Consumer Confidence at Post-Katrina Levels: Survey

NEW YORK -- Thanks to soaring oil prices, accelerated mortgage payments, and other concerns, consumer confidence in the U.S. has dwindled to levels not seen since the post-Katrina hurricane days two years ago, according to the latest "How America Shops... Everyday Pulse" report from WSL Strategic Retail.

Only 11 percent of people surveyed by the New York-based consultancy said they believe the economy has improved in the past six months. That's a significant drop from 23 percent of respondents who answered positively a year ago, when gas prices were falling.

Just 40 percent of consumers surveyed this year said they think their finances will get better next year. That's probably because 79 percent think gas prices will rise even further than the record high we're seeing now; and 36 percent are worried about how they'll be able to afford heating their homes this winter, said WSL Strategic Retail.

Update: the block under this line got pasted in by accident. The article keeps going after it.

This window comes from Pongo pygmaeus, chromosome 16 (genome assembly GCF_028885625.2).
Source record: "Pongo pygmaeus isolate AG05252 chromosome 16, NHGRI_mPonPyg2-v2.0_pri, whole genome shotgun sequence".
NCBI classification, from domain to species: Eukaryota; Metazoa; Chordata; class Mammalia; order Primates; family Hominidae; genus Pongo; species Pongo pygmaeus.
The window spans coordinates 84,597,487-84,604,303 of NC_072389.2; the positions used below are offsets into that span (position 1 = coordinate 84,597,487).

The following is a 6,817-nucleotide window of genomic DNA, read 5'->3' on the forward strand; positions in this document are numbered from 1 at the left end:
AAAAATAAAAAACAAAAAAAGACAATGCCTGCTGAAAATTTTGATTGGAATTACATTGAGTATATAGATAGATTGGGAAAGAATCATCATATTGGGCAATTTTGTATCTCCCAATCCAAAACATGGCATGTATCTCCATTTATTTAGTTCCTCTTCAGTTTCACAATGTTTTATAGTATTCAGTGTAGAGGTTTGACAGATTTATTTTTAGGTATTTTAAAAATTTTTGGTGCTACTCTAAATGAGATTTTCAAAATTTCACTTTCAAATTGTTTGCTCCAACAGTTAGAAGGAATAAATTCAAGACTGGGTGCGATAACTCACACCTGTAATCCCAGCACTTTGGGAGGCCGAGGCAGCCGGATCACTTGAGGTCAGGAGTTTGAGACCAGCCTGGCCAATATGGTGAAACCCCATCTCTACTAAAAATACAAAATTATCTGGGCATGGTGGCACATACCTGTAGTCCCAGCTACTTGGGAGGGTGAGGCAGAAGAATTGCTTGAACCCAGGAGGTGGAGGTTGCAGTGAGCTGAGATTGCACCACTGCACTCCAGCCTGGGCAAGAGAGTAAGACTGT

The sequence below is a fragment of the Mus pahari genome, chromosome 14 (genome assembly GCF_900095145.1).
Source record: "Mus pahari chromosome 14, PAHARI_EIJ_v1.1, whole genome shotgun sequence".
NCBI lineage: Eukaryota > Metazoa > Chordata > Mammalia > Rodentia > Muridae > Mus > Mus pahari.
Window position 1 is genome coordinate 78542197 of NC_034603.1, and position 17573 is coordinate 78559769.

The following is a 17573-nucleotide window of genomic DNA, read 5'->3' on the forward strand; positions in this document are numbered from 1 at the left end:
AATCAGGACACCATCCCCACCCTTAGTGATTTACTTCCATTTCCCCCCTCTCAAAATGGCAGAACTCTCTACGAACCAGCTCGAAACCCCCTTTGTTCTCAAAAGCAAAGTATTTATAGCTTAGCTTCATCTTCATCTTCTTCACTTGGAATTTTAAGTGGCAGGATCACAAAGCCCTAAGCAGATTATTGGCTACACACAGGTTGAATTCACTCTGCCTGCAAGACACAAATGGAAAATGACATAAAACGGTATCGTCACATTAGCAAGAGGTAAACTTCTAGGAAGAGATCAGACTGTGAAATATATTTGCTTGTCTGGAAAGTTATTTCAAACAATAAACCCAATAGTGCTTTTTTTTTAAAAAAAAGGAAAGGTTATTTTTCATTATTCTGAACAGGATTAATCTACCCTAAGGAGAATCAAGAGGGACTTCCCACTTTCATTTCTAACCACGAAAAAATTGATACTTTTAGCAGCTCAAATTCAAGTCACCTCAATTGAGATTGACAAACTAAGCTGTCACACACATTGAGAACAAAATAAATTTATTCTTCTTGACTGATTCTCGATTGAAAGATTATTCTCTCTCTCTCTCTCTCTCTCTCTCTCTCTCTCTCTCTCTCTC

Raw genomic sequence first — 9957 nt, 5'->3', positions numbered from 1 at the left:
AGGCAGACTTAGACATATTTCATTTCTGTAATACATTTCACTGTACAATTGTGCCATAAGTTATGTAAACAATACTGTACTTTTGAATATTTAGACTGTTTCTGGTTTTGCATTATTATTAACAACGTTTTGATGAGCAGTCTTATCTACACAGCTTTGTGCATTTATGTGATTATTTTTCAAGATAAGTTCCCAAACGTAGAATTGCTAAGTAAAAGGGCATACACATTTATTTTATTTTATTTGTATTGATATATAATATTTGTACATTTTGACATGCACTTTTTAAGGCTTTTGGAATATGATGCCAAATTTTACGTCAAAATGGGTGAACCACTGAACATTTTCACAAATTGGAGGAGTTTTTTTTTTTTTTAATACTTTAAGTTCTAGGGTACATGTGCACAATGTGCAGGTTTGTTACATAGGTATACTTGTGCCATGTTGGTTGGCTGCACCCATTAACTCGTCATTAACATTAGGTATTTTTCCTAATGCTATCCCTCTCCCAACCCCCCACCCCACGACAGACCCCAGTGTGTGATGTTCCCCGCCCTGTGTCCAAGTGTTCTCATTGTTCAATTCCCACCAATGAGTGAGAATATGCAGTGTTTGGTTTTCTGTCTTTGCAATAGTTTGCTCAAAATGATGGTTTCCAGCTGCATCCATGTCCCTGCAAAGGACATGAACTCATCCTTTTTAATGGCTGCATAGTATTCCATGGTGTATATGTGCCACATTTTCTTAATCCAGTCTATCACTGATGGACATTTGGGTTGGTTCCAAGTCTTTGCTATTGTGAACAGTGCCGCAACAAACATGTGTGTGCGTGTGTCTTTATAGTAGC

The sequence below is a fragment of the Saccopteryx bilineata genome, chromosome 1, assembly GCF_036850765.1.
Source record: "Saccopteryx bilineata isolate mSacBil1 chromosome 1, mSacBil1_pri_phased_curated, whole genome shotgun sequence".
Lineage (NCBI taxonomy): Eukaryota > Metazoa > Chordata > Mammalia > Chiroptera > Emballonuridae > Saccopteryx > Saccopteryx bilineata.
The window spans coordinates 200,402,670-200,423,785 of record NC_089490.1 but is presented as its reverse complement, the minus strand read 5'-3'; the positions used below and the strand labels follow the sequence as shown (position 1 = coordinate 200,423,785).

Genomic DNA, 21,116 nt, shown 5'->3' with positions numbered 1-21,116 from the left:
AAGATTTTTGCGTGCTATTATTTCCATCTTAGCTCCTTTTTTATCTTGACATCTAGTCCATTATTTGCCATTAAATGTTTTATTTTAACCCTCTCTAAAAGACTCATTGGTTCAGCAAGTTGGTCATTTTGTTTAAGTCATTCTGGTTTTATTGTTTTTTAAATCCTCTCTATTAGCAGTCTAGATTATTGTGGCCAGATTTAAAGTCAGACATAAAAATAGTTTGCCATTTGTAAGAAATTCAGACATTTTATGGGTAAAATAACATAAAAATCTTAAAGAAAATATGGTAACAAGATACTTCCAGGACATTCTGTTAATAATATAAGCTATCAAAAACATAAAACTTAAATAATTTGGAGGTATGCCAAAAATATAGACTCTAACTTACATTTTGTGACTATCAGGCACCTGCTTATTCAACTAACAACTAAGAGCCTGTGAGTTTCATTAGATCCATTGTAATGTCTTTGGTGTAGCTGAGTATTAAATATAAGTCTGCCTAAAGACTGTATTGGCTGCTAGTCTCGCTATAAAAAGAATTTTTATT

Cutbacks in spending this holiday season are expected to occur across the board, with personal hair and skin care and OTC medicines somewhat cut-resistant, according to the report. Only 30 percent of respondents said they would be cutting back on groceries, compared to 51 percent who plan to cut down on eating out.

"New essentials," which will experience the least cuts in spending, are pet care, cable TV, and cell phones, according to the report.
This ad will auto-close in 10 seconds